Sometimes localism means handing power down to councils (for instance in terms of planning decisions). Sometimes it means councils losing power as it handed down to the people (for instance free schools). It also means giving councils incentives rather than instructions (for instance on the Council Tax freeze and weekly bin collections).The Guardian reports that the Communities and Local Government Select Committee have complained about this being "incoherent". They fret that there isn't an official definition of localism.
I haven't yet had a chance to read the full report properly but it does seem to be concerned with process and defining the term rather than substance. Communities Secretary Eric Pickles told his civil servants not to bother when they suggest going away and drawing up a definition of localism. He could tell that would be a recipe for delay.
While the Select Committee Chairman, Labour MP Clive Betts, is fretting about the term localism, the Government are getting on with the job of making it a reality.
The best riposte to the committee comes from this Written Answer from Baroness Hanham earlier this week.
"The Parliamentary Under-Secretary of State, Department for Communities and Local Government (Baroness Hanham): Yes. Decentralising power and lifting the unnecessary burdens and red tape that tie the hands of local councils and local communities is a priority for the Government.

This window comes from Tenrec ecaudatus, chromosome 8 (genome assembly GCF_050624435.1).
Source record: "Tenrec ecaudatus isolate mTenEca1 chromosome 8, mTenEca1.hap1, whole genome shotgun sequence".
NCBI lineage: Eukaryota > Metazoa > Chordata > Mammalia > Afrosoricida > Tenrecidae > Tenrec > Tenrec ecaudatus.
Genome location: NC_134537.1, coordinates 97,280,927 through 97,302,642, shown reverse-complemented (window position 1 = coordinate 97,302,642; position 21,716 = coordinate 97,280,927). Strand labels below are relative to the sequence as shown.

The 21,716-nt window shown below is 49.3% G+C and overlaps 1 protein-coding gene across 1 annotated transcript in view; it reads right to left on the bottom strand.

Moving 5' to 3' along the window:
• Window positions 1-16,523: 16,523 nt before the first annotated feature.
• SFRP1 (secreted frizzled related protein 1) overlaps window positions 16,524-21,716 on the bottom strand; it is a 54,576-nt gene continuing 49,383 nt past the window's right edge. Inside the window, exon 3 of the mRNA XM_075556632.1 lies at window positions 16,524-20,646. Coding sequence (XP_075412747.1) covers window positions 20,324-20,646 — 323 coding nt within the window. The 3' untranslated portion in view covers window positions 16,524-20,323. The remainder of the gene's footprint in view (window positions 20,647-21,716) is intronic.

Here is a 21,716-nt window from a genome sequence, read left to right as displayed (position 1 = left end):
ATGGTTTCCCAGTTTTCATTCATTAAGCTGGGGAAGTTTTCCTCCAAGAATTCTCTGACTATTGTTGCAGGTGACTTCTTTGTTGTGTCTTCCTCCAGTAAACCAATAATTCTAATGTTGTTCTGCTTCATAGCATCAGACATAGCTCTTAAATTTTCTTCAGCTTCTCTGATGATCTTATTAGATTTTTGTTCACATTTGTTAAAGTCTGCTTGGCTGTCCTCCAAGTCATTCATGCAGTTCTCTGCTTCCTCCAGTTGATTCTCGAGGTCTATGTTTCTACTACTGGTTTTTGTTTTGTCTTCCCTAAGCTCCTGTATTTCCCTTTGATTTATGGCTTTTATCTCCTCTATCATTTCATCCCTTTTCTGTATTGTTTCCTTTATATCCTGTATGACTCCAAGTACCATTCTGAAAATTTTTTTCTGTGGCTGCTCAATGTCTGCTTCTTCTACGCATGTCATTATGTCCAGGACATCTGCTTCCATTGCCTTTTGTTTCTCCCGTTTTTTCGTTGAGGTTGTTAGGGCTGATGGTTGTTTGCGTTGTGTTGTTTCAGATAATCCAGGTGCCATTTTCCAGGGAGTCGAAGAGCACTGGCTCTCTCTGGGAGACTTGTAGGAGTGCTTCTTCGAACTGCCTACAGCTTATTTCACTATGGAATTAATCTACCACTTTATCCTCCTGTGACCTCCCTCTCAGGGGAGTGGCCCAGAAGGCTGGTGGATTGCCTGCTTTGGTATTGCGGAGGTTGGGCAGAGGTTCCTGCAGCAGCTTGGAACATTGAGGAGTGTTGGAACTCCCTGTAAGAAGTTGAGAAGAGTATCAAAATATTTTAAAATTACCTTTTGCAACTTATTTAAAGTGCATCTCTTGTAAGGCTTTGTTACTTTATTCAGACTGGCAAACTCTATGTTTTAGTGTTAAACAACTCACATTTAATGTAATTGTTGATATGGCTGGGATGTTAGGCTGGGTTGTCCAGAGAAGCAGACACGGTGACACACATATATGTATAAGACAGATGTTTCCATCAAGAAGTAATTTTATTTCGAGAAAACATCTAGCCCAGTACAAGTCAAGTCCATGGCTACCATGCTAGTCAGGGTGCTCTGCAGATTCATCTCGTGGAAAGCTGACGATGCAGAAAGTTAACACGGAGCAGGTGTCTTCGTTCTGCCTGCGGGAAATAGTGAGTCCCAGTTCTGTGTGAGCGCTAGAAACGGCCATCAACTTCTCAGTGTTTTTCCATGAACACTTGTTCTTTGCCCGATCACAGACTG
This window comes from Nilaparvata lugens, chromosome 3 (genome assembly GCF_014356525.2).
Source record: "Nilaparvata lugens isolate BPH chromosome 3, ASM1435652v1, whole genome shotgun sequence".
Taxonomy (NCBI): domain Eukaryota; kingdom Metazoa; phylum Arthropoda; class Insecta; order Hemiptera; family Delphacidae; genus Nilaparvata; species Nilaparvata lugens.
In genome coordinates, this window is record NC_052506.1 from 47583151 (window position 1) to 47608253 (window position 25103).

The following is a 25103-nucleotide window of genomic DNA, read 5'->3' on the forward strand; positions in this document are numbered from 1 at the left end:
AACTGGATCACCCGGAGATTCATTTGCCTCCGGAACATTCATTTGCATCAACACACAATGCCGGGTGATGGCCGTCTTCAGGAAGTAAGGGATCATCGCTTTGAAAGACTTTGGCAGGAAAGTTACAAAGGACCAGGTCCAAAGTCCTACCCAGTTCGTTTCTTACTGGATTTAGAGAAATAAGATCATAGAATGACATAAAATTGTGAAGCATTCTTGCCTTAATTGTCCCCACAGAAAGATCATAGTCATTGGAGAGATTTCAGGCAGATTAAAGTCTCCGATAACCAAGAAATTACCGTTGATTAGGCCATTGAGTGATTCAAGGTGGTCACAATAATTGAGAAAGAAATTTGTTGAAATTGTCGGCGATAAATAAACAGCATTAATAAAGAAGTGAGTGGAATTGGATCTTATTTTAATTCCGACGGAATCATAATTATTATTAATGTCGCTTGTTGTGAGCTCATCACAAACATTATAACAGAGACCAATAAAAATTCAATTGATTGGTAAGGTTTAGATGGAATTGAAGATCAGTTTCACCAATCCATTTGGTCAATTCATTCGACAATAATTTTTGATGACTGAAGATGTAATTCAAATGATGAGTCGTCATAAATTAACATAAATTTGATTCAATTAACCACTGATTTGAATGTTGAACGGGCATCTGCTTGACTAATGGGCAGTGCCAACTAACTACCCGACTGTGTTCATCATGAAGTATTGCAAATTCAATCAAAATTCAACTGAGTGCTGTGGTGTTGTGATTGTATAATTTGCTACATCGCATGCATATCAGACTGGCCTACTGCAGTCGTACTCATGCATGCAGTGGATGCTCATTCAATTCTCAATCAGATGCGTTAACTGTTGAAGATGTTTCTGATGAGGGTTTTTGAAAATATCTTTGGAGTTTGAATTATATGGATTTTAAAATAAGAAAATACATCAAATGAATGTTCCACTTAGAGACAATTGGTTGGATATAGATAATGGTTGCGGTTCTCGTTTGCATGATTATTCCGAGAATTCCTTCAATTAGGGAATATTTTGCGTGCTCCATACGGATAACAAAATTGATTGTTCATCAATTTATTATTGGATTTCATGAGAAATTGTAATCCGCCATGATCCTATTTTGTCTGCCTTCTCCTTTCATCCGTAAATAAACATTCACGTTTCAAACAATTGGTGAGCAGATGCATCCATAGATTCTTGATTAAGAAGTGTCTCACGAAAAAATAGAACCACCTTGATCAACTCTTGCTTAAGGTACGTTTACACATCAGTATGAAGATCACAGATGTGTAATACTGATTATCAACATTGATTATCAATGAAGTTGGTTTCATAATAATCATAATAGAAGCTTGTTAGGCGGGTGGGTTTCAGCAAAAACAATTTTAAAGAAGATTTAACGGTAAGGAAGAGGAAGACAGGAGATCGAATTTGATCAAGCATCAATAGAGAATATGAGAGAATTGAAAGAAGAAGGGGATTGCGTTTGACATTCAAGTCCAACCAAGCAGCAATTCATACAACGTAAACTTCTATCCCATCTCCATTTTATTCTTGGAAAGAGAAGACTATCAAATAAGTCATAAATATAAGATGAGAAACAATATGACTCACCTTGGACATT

As an illustration of this cross-government agenda of decentralisation, the Department for Communities and Local Government has taken many positive steps to free local councils from unnecessary central rules, intervention and guidance, including:
the abolition of comprehensive area assessment;
the abolition of regional spatial strategies through the Localism Bill;
the withdrawal of guidance on annual monitoring reports and local development framework monitoring;
the curtailment of best value guidance, the abolition of the two tier code and removing associated statutory duties;
the revocation of planning guidance imposing Whitehall density targets and restricting the number of parking spaces for new homes;
the abolition of Whitehall guidance on road closures which hindered local street parties;
the abolition of the National Indicator Set and Place Surveys;
the abolition of 4,700 local area agreement targets;abolition of the top-down Government Offices for the Regions;
the phasing out of ring-fenced grants; and
the introduction of a general power of competence via the Localism Bill.
Further decentralising work is being undertaken-such as reducing the burden of data reporting to central government through the new Single Data List, and curtailing the 1,000 pages of planning guidance via the new, succinct National Planning Policy Framework."
> Tuesday's ToryDiary: Is the Government as localist as we are led to believe?